Section 10: Radius of convergence of algebraic power series

$$ \newcommand{\bint}{\displaystyle{\int\hspace{-10.4pt}\Large\mathit{8}}} \newcommand{\res}{\displaystyle{\text{Res}}} $$

This section is current being updated

The reader is asked to review the sections in sequential order as each succeeding section builds on a previous section.

In this part we design a method to determine the radius of convergence of power expansions of algebraic functions. In this discussion, we use the term "algebraic power series" to describe these series.

If we have the general expression for the n'th term of a series, we can use the various methods of determining the radius of convergence. Unfortunately, we very often cannot formulate a general expression for algebraic power series. However, there is a way to determine the radius of convergence of these series to arbitrary precision. It is the purpose of this section to explain this method. In general, an algebraic power expansion has a radius of convergence at least equal to the distance to the nearest singular point. Recall, the $z$-values of the singular points of an algebraic function are the zeros of the Resultant $R(f,f_w)$. Once we have these, we can compute, for the finite singular points, the value of $w$ by solving with numerical accuracy, the expression $f_w(s_i)=0$.

And for our case study, we will use the function $$ f(z,w)=(z^4)+(2 z^2+z^4)w+(1+z^2+z^3)w^2+(z)w^3+(1/4-z/2)w^4+(-(1/2))w^5 $$ And this function can be seen with AFRender. And since $a_n(z)\neq 0$, this function has no poles. We have $$R\big[f,f_w\big]=\frac{1}{512} z^{11} \left(3888 z^9-28512 z^8+77400 z^7-97576 z^6+58291 z^5-36168 z^4+23488 z^3-9704 z^2+3400 z-3488\right) $$ and setting $R\big[f,f_w\big]=0$, we obtain the list of singular points: $$ \begin{align*} f_s&=\{-0.33719-0.426404 i,\\ &-0.33719+0.426404 i,\\ &-0.033241+0.617736 i,\\ &-0.033241-0.617736 i,\\ &0.,\\ &0.684072,\\ & +0.373365 i,0.684072,\\ & -0.373365 i,1.79847,\\ & +0.982974 i,1.79847,\\ & -0.982974 i,3.10911\} \}\\ \end{align*} $$

Our objective now is to compute the monodromies around each ring and around each singular point. We already know how to compute the branching geometry around each ring: we form the azimuth and radial equations and integrate around the function and using this information, deduce the monodromy. However, there are some issues with this method if the integration is not done carefully. Our method is a simple one: We select a point, $z_0$, midway between the rings, calculate the roots to $f(z_0,w)=0$. Using each of the roots, integrate $2\pi$ around the ring (or singular point), and then compare to numerical accuracy, the starting and end points of each path and from this information, determine the monodromy. Table 1 gives the monodromies for each of the rings in Figure 1. For example, the most inner ring surrounding the origin has a single $2$-cycle branch and three single-cycle branches. This configuration is color-coded tan. The next ring has a single $4$-cycle branch and one single-cycle branch color-coded blue and so forth.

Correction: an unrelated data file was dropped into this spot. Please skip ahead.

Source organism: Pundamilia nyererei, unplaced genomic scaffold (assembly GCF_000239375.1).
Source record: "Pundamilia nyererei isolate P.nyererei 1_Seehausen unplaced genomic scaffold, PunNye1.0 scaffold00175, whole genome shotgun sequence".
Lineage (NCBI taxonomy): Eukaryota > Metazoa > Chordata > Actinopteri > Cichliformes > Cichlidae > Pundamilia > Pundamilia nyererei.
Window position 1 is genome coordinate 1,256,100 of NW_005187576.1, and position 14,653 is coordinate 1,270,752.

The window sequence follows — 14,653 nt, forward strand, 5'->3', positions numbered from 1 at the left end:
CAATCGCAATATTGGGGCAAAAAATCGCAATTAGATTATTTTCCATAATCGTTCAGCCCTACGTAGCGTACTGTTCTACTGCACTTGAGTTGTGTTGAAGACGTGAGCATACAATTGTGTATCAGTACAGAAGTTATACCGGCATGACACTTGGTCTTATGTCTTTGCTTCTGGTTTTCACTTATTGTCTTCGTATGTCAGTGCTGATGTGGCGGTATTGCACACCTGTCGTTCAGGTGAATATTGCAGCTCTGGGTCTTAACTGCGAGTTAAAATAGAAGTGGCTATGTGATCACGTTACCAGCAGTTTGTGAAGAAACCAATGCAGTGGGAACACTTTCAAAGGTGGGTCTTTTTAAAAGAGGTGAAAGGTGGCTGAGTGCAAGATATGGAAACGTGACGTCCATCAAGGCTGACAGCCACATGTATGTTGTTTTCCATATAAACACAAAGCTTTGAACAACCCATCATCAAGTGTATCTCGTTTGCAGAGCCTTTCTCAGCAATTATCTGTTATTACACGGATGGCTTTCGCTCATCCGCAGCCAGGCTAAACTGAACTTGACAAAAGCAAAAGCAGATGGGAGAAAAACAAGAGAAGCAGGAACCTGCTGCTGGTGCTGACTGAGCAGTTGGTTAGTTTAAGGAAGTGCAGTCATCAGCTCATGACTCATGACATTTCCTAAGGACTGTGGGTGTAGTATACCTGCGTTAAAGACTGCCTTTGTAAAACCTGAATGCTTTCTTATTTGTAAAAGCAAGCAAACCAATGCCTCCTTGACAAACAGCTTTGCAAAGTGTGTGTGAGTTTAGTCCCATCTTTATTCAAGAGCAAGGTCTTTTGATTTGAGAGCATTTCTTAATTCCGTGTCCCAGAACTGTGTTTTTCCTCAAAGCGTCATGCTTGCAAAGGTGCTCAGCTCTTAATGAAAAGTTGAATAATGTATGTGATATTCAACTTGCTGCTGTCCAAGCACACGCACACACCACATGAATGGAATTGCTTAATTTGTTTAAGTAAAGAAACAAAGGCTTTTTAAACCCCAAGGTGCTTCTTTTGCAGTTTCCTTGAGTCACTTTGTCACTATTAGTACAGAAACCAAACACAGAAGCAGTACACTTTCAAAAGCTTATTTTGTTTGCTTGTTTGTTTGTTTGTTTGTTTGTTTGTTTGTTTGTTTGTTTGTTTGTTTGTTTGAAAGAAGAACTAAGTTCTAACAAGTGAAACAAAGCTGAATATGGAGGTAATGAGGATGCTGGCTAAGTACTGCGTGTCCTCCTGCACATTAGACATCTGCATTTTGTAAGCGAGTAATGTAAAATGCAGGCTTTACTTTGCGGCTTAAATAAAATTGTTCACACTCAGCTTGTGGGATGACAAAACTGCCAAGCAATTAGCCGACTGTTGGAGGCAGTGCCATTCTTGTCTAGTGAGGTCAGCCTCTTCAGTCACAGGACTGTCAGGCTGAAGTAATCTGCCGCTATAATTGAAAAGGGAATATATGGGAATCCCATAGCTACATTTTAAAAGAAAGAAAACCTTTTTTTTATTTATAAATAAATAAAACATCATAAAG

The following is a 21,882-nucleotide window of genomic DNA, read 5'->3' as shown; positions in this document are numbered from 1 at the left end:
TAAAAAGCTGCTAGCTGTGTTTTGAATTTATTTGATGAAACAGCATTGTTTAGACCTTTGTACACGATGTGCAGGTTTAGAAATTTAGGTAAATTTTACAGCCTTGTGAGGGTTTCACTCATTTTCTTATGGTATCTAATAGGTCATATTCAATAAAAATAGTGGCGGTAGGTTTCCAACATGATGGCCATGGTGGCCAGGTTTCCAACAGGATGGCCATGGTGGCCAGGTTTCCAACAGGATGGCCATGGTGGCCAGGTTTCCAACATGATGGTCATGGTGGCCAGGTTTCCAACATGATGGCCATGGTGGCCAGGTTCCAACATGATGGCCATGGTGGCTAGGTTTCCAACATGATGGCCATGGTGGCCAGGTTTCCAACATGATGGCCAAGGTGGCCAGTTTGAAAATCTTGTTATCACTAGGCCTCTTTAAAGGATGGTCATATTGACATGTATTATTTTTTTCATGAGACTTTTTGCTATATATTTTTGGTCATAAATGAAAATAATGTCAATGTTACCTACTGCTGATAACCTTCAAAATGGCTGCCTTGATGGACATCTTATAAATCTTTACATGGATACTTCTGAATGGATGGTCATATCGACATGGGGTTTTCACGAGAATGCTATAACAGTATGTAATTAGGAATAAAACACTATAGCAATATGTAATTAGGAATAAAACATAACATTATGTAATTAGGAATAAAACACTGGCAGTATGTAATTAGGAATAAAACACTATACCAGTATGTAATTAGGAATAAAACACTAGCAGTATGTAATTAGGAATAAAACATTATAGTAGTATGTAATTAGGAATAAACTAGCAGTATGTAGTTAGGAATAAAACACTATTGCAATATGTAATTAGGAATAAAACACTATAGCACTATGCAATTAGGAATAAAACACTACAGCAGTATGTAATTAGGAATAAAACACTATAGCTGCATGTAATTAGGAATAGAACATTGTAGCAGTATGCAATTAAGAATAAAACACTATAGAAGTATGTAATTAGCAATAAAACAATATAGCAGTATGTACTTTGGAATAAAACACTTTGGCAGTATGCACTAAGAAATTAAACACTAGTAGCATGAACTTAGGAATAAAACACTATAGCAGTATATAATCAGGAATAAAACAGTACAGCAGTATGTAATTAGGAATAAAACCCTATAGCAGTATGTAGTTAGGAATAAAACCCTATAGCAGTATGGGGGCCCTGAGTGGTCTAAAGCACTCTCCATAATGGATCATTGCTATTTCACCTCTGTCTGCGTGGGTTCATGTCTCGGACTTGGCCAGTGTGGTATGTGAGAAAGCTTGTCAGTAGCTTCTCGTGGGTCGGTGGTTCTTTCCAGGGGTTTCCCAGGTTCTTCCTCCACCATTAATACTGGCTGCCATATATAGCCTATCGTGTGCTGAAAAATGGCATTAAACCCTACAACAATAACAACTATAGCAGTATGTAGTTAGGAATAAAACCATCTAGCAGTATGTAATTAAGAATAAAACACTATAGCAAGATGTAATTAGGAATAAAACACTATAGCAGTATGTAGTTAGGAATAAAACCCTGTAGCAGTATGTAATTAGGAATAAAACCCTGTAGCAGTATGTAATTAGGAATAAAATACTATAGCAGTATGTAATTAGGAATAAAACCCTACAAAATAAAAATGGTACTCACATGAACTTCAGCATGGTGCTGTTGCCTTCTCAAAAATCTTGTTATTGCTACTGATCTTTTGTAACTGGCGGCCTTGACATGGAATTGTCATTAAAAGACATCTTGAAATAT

Table 1: Ring monodromies for $f(z,w)$

RingMonodromy
1{{1}, {2}, {3, 4}, {5}}
2{{1,3,4,2}, {5}}
3{{1,3,4,2}, {5}}
4{{1,2,4,3}, {5}}
5{{1,2},{3},{4}, {5}}
6{{1},{2},{3},{4},{5}}
And likewise for each singular point, $s_i$, it is a simple matter to integrate over the path $z(t)=s_i+r_ie^{it}$ where each $r_i$ is half the distance from this singular point to it's nearest neighbor. Table 2 gives the monodromies around each singular point where we have likewise color-coded each branching type. For example, a monodromy consisting of a single $2$-cycle branch and three single cycle branches is color-coded tan.

Table 2: Singular point monodromies for $f(z,w)$

Singular point (z)Monodromy
0{{1}, {2}, {3, 4}, {5}}
-0.3371-0.4264i{{1}, {2,3}, {4}, {5}}
-0.3371+0.4264i{{1}, {2,4}, {3}, {5}}
-0.03324+0.6177i{{1}, {2}, {3}, {4,5}}
-0.03324-0.6177i{{1}, {2}, {3}, {4,5}}
0.6841+0.3734i{{1,4}, {2}, {3}, {5}}
0.6841-0.3734i{{1,4}, {2}, {3}, {5}}
1.7985+0.9830i{{1,2}, {3}, {4}, {5}}
1.7985-0.9830i{{1,2}, {3}, {4}, {5}}
3.1091{{1},{2,3},{4},{5}}
And our objective is to determine the following continuation diagram:

We can numerically confirm these results by using Lauren't Theorem applied to algebraic functions. Readers may wish to review the earlier sections regarding the calculations involved. Using Laurent's Theorem, we can calculate the first ten terms on the power series for the $\{5\}$ branch in ring one: $$ w_{1,5}(z)=1.45054 +0.163939 z+0.926917 z^2-0.0717314 z^3-0.602722 z^4+0.148923 z^5+0.769661 z^6-0.328224 z^7-1.21161 z^8+0.748091 z^9+2.10653 z^{10} $$ and do the same calculation for the $\{5\}$ branch in ring two: $$ w_{2,5}(z)=1.45054 +0.163939 z+0.926917 z^2-0.0717315 z^3-0.602722 z^4+0.148924 z^5+0.769661 z^6-0.328225 z^7-1.21161 z^8+0.748092 z^9+2.10653 z^{10} $$ As the reader can see, the first ten terms are the same for both branches. This gives some credence that the branches are actually analytic-continuations of each other, or the same branch. And just to check, if we compute the expansion of the $\{5\}$ branch in ring 3, we obtain the first 4 terms as: $$ w_{3,5}(z)=\frac{0.0209769}{z^3}-\frac{0.00787906}{z^2}+1.25992 z+\frac{0.223131}{z} $$ definitely not a continuation of the branches above.

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